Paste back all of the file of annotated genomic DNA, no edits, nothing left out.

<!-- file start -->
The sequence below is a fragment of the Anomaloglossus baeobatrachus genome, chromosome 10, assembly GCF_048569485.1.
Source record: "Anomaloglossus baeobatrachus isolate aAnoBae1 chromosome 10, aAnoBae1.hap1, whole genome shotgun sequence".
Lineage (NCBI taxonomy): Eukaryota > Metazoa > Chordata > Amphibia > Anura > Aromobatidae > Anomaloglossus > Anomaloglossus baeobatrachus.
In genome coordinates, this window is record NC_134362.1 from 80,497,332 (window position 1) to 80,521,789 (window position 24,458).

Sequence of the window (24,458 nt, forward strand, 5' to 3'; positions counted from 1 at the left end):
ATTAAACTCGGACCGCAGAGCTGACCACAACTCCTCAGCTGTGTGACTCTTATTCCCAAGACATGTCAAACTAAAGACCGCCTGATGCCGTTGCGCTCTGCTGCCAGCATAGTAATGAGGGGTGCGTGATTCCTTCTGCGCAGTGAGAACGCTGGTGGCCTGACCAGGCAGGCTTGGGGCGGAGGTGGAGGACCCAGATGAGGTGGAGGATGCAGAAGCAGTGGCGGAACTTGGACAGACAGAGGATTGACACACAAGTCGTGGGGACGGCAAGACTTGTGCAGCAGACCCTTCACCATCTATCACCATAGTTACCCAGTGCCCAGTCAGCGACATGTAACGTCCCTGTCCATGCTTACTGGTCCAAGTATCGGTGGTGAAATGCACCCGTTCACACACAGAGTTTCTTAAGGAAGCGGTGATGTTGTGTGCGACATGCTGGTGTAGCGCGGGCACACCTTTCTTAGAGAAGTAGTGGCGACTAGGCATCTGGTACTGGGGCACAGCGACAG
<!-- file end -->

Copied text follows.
The sequence below is a fragment of the Anomaloglossus baeobatrachus genome, chromosome 10, assembly GCF_048569485.1.
Source record: "Anomaloglossus baeobatrachus isolate aAnoBae1 chromosome 10, aAnoBae1.hap1, whole genome shotgun sequence".
Lineage (NCBI taxonomy): Eukaryota > Metazoa > Chordata > Amphibia > Anura > Aromobatidae > Anomaloglossus > Anomaloglossus baeobatrachus.
In genome coordinates, this window is record NC_134362.1 from 80,497,332 (window position 1) to 80,521,789 (window position 24,458).

Sequence of the window (24,458 nt, forward strand, 5' to 3'; positions counted from 1 at the left end):
ATTAAACTCGGACCGCAGAGCTGACCACAACTCCTCAGCTGTGTGACTCTTATTCCCAAGACATGTCAAACTAAAGACCGCCTGATGCCGTTGCGCTCTGCTGCCAGCATAGTAATGAGGGGTGCGTGATTCCTTCTGCGCAGTGAGAACGCTGGTGGCCTGACCAGGCAGGCTTGGGGCGGAGGTGGAGGACCCAGATGAGGTGGAGGATGCAGAAGCAGTGGCGGAACTTGGACAGACAGAGGATTGACACACAAGTCGTGGGGACGGCAAGACTTGTGCAGCAGACCCTTCACCATCTATCACCATAGTTACCCAGTGCCCAGTCAGCGACATGTAACGTCCCTGTCCATGCTTACTGGTCCAAGTATCGGTGGTGAAATGCACCCGTTCACACACAGAGTTTCTTAAGGAAGCGGTGATGTTGTGTGCGACATGCTGGTGTAGCGCGGGCACACCTTTCTTAGAGAAGTAGTGGCGACTAGGCATCTGGTACTGGGGCACAGCGACAG